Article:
Klean Industries Inc

Thermal Treatment System

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Klean Industries is specialized in the design, manufacture, and installation of advanced thermal treatment facilities using carbonization, liquefaction, pyrolysis, and gasification technologies to produce clean energy products. Our primary applications convert municipal solid wastes into clean electrical energy and transform petroleum based waste streams (such as plastics and tires) into valuable carbon and oil commodities for reuse - reinventing oil with conservation and energy efficiency.

Klean Industries utilizes the combined technologies and expertise of several different and unique Japanese engineering companies which previously specialized in quite different market sectors - namely thermal structural engineering, waste management and oil refining. This combined, multi-industry background has allowed Klean Industries to develop a technologically unique range of waste recycling products and systems. With a very large population (over 125 million) but very limited space, Japanese industry was forced to confront the problem of too much waste many years ago and as a result, many of the leading waste management technologies have emerged from Japan. It soon became clear that waste materials should no longer be considered worthless and sent to landfill sites, but should be viewed and treated as a valuable resource. Vital to the development of the technologies was a thorough understanding and knowledge of waste materials, their composition, treatment and disposal as well as the problems facing the waste management industry. It was from this perspective that our team, partners and technology developers were able to maximize the strengths of their various designs and processes, leading to the unique range of non-combustion recycling and recovery systems offered by Klean Industries. The initial technologies were deployed commercially in 1965 and are still in operation today. Since then more than 45 years of continuous research and development combined with hundreds of commercial operations have produced a series of processing systems that outperform any other technologies currently available.

Klean's systems are an environmentally friendly and commercially viable alternative to traditional methods of processing waste. Meet some of Klean's advantages:
  • Most of our systems do not require any pre-processing of feedstock;
  • Produce high-quality carbon and oil at a lower cost than other recycling systems;
  • Designed to be virtually energy self-sufficient;
  • Many of the systems are modular and capable of being truck-mounted and transported directly to the waste resources;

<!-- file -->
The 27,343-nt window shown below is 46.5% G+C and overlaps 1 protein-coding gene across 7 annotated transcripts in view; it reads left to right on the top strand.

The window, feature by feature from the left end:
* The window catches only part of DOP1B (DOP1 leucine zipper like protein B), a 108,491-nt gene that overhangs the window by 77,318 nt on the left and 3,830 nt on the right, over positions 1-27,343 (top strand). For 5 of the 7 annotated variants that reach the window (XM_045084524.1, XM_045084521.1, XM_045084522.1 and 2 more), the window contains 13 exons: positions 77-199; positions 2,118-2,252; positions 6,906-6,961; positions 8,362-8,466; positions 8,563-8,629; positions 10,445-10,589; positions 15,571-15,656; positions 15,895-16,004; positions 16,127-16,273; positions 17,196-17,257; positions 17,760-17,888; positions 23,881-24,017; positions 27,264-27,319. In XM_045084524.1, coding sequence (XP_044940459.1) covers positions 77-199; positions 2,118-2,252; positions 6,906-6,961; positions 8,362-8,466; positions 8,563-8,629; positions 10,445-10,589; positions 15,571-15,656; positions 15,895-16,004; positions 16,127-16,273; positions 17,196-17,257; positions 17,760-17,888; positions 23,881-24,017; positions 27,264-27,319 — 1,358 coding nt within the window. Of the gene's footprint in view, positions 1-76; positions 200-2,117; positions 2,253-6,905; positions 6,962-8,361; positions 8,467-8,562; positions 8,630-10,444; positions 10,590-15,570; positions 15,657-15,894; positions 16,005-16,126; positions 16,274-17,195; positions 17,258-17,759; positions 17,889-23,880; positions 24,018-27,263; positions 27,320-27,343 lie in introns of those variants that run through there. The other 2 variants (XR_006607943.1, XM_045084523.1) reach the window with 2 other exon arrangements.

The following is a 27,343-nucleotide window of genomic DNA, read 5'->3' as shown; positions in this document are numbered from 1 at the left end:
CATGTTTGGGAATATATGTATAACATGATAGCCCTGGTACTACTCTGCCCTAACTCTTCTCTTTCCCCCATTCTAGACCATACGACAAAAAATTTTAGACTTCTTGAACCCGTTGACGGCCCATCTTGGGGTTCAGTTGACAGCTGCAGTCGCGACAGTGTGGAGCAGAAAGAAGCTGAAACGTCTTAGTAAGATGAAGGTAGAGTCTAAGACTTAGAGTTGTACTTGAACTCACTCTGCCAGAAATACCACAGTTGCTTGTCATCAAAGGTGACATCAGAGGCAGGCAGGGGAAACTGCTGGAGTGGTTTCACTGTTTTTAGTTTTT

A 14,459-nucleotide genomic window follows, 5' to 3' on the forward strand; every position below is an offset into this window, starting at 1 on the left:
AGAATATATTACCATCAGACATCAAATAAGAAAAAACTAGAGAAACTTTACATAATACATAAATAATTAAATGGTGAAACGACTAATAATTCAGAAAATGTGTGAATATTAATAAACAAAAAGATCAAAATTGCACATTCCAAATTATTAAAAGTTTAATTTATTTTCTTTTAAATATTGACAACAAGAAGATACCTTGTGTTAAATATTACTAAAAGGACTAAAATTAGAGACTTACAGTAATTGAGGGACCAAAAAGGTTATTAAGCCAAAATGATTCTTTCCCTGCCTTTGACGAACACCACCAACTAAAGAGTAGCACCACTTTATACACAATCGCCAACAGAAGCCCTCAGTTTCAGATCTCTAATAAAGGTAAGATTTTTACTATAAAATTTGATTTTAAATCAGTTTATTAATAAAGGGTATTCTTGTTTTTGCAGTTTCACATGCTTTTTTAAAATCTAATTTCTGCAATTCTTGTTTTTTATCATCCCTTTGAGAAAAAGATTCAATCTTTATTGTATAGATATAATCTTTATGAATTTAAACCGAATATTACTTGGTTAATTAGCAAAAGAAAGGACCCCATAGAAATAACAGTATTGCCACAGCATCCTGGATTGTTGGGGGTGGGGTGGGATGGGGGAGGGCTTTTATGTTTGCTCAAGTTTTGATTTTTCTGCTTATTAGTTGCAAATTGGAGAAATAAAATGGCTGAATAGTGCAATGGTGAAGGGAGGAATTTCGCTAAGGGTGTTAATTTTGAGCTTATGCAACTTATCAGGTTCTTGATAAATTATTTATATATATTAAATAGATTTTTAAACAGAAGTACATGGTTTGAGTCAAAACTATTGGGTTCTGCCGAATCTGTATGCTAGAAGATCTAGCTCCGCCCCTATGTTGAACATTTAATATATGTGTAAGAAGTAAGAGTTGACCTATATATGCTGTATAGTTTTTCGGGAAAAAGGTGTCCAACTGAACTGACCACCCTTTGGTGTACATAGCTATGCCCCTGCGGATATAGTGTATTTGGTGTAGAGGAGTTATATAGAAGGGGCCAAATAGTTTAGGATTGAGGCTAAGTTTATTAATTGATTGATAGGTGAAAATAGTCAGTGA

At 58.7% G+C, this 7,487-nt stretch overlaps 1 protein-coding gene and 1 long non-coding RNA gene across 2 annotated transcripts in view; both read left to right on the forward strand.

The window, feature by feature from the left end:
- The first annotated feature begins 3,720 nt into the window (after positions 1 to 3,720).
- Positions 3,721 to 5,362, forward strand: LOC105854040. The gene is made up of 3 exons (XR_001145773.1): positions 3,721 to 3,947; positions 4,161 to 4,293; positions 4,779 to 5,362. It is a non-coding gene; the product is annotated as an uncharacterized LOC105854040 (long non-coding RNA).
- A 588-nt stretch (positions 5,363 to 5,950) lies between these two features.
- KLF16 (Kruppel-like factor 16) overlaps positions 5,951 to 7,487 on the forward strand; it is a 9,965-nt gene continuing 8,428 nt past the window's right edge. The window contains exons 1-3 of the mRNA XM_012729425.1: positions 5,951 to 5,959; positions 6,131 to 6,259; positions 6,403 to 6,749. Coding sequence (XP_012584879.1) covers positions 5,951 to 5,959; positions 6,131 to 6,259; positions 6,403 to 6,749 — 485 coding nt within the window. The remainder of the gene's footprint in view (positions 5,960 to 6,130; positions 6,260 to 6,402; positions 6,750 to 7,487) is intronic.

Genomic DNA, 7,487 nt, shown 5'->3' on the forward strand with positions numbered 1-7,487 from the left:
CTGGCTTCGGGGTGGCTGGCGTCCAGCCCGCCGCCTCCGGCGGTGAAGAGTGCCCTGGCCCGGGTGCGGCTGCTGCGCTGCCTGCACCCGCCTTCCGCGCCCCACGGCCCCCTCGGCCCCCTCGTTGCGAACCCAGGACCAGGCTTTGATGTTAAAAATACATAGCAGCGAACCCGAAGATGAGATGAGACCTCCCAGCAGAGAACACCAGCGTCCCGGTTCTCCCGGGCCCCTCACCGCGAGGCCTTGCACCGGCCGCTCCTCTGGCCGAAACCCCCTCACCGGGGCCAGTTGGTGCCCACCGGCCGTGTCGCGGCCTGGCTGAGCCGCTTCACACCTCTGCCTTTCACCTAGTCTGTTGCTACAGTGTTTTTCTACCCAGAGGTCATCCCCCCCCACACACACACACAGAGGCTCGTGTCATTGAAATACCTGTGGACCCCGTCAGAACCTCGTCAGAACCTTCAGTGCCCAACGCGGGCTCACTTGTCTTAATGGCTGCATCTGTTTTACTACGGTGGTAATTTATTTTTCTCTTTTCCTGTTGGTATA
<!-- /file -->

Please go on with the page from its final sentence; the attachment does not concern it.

• Many of the systems can be delivered and installed within six months;
  • Designed to handle almost any commonly generated waste stream, whether liquid, solid, mixed or unmixed (including whole tires, all types of plastics, e-waste, shredder residues, sewage sludge, animal wastes, biomass, ligneous and infectious biohazard medical waste).

Using Pyrolysis & Gasification to Produce Refined Fuels, Recovered Carbon Blacks & Nano Carbon Filler Compounds

Klean's advanced systems are redefining the science of thermal treatment technologies. Our primary applications involve the use of both pyrolysis and gasification technologies. Pyrolysis is a thermal process where carbon-based substances are decomposed, in the absence of oxygen, into energy and inert end-products without burning or combusting them.

Carbonization, Pyrolysis & Liquefaction
  • Process is used primarily in recycling and waste management applications
  • Operates at low temperatures, typically under 500˚C producing high-value reusable carbon solids, liquid fuels, oils and combustible gases comprised primarily of carbon monoxide, hydrogen and methane

Gasification

As a related process that introduces a control amount of oxygen into the decomposition reaction to increase the thermal properties of the gases and to calibrate the characteristics of energy output.

  • Process is used primarily in energy-generating applications to convert carbon-based waste streams into high-value power-generating syngas
  • Operates at slightly higher controlled temperatures of approximately 1100 ˚C producing synthetic gases used to generate heat to drive electric turbines and/or produce steam